In this series of articles which started two months ago, we have looked at seven key factors to aid the development process: Education, Microfinance, Market Access, Information Access, ICT, Energy and Distribution. For the most part, the focus has been on two sectors which can be the twin engines for growth: the small- and medium-sized enterprises of India, and rural India. This is not to say that there arent others. Indias problems and challenges are many, and so will be the solutions. But the key point is that there are many solutions which need to come together and happen simultaneously to leapfrog India to a different orbit.
The India Shining campaign and the 10.4% GDP growth in the last quarter of 2003 make us feel that we have arrived, and India is well on its way to becoming a developed nation. Nothing could be further from the truth. Yes, many sectors in India are booming, and there is a great sense of optimism, especially among some of the urban people (and probably more so, in the Western media). The development of India is an exercise which needs all-round progress not just for the top 5-10 percent of our billion people but for everyone. It is as much about growing incomes as it is about providing opportunities for a better tomorrow. It is about giving birth to an Indian Dream.
There is no denying that there is, after many years, a confidence that tomorrow in India will be much better than today, and that the destiny of India is less dependent on the whims of the government and more on us. Whether it is the peace moves with Pakistan or the boom in outsourced services, whether it is the good monsoon of 2003 or the Golden Quadrilateral project, whether it is the performance of the Indian cricket team or the Sensex, there are many reasons to be happy about. But this is only the beginning the first baby steps of what is a long journey.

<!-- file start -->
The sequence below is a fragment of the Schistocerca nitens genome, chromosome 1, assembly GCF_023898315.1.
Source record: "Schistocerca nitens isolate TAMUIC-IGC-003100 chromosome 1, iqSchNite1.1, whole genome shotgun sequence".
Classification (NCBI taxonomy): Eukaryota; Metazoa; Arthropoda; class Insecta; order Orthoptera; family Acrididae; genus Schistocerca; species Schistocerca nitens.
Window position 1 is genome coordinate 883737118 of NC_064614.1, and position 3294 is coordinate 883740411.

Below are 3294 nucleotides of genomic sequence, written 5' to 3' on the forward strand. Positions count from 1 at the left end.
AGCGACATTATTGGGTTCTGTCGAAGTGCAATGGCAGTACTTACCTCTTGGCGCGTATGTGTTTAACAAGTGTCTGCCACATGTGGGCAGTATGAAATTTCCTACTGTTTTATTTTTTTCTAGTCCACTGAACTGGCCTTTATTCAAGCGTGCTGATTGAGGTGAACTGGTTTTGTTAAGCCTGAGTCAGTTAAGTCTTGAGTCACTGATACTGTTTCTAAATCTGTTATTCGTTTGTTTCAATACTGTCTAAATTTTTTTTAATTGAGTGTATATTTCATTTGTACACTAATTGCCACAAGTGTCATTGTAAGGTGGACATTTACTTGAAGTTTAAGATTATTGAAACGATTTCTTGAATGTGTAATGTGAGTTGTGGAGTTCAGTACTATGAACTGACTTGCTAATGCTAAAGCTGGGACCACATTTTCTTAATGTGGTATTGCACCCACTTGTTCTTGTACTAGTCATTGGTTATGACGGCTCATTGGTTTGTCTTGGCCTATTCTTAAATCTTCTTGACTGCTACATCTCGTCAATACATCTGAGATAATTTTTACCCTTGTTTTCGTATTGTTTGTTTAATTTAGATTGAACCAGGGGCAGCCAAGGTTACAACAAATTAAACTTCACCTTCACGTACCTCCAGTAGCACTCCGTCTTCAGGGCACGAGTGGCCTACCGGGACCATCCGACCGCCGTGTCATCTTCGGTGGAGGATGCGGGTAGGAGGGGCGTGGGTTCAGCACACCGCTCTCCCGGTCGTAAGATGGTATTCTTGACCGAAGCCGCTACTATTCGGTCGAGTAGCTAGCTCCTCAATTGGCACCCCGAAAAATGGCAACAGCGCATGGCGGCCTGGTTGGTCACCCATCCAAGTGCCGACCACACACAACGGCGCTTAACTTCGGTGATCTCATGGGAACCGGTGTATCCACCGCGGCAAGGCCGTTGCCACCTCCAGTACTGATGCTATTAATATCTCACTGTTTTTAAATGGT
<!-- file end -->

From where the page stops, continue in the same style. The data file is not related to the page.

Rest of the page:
We simply do not have the time for incremental, sequential solutions. We cannot take a generation to solve Indias problems we have already lost two since Independence. The Indian transformation needs to happen in the next 5-10 years. The pressing imperative: Indias relatively young population. This is Indias tomorrow. They need to see opportunities. They have energy and enthusiasm, and if this can be channelled properly, they can help engineer Indias growth. We cannot fail them.
Another segment of Indians which can play an important part in Indias development are the Non-Resident Indians. Once upon a time, they left India in search of better opportunities. Now, the better opportunities are in India. They have seen and experienced life globally. Now is the time for them to consider applying those learnings to help catalyse and capitalise upon Indias development.
So, as we look ahead, what will be the other catalysing factors to accelerate Indias development? Think Vision and Will, Innovation and Entrepreneurship.
Tomorrow: Vision and Will